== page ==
The bottom line is that those blocking the rail lines, etc., in the rest of the country are simply breaking the law. However, resolving it is a "lose-lose" situation for the politicians no matter how it turns out.
 

Skyline

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Feb 19, 2016
Messages
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They have blocked a couple of highways and bridges to the US. One estimate suggests that up to 90% of the protesters country-wide aren't even First Nations, but the "protest everywhere" climate crew that have been very prevalent lately. They interviewed several and many didn't even know where the pipeline is located or what it was carrying. The 5 chiefs who started this in BC are going against the 200 who agree with the proposal and stand to make their communities $1 billion CAD in business.

The bottom line is that those blocking the rail lines, etc., in the rest of the country are simply breaking the law. However, resolving it is a "lose-lose" situation for the politicians no matter how it turns out.
It shouldn't be surprising that non-natives are among the protesters. Most populous movements, on the left or right, are smart to build coalitions that support each other. It's also a common talking point to demonize this fact.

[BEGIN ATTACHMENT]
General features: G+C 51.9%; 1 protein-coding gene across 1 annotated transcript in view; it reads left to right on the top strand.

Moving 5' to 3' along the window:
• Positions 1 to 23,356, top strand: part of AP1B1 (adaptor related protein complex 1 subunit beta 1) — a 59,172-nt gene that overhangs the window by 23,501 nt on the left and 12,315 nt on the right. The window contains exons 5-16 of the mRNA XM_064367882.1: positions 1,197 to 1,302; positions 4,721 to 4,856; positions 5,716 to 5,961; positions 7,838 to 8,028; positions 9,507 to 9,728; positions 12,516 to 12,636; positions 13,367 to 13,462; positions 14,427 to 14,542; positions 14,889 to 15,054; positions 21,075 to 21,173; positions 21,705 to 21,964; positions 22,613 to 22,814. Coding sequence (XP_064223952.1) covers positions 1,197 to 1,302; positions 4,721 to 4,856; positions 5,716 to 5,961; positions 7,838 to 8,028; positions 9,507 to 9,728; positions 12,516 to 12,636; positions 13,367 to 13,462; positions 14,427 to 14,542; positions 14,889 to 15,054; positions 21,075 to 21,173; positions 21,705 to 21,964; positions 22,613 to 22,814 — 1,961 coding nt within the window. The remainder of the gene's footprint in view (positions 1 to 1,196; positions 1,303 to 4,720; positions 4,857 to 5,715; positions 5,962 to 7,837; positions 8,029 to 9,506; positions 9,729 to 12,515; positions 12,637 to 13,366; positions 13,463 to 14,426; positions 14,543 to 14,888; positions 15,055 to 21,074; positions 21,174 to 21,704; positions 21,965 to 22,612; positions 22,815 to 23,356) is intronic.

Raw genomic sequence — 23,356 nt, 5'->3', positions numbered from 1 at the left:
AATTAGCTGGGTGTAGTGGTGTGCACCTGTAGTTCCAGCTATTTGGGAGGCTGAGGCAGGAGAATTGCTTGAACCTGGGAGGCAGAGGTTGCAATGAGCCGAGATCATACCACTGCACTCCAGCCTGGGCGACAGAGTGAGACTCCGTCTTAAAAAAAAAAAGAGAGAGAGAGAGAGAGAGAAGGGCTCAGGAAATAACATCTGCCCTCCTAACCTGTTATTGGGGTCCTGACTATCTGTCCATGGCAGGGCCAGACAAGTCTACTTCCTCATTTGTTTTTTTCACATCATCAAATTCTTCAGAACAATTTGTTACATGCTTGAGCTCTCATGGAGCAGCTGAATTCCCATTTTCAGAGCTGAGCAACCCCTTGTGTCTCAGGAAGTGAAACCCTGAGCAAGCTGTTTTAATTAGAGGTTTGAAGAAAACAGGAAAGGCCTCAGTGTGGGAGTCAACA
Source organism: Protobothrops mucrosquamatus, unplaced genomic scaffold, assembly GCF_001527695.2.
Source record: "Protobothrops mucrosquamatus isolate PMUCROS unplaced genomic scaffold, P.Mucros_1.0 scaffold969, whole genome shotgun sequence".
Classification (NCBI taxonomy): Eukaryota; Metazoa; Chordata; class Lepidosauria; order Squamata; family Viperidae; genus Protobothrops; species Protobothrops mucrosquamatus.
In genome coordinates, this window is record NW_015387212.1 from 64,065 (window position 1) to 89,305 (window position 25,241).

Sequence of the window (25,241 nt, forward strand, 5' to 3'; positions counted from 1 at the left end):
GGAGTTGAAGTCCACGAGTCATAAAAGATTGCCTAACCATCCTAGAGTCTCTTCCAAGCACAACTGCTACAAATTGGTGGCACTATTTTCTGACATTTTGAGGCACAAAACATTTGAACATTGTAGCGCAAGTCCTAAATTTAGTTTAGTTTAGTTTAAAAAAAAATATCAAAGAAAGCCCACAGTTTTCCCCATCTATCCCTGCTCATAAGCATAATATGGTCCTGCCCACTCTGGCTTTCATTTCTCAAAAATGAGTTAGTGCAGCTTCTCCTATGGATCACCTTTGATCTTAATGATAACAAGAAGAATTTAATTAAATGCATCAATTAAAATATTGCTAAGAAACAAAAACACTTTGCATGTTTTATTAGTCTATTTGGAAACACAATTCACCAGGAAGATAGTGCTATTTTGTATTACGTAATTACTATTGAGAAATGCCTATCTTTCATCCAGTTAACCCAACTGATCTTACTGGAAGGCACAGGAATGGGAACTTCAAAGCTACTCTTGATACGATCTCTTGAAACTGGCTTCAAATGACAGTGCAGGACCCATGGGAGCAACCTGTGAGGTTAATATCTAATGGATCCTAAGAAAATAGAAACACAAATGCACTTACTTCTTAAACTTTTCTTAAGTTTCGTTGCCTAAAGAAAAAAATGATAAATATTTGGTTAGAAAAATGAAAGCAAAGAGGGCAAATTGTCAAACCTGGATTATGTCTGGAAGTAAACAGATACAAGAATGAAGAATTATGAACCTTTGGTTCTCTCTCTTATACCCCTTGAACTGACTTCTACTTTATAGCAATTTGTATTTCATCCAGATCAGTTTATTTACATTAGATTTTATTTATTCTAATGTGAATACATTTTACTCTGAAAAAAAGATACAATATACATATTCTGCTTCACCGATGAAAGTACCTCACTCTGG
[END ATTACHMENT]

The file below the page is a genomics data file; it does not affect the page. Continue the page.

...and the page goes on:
MARC Rider

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They have blocked a couple of highways and bridges to the US. One estimate suggests that up to 90% of the protesters country-wide aren't even First Nations, but the "protest everywhere" climate crew that have been very prevalent lately. They interviewed several and many didn't even know where the pipeline is located or what it was carrying. The 5 chiefs who started this in BC are going against the 200 who agree with the proposal and stand to make their communities $1 billion CAD in business.

The bottom line is that those blocking the rail lines, etc., in the rest of the country are simply breaking the law. However, resolving it is a "lose-lose" situation for the politicians no matter how it turns out.
Wait a second. Neroden has posted that, in the case of the BC pipeline at the center of this issue, the hereditary chiefs are OK with a pipeline, they just want it on a route that doesn't disturb their land. The pipeline company doesn't want that, because it will be more expensive. Presumably, if the pipleline company caved and built the pipeline where the hereditary chiefs want, that will be it as far as the First Nations are concerned, and the "climate crew" protesters will be hanging out to dry.

By the way, even though I, too agree that global climate change is a crisis that needs to be addressed, I think the tactics of the climate activists are not going to do anything to help out. Shutting down the Canadian economy is not going to convince Canadians that they should consume less or live more lightly on the land. The same applies in multiples south of the border here in the US. I'm not sure how to change hearts and minds, we might just need to wait and endure the climate catastrophe and then maybe people will come to their senses. All I can say is don't buy any coastal property.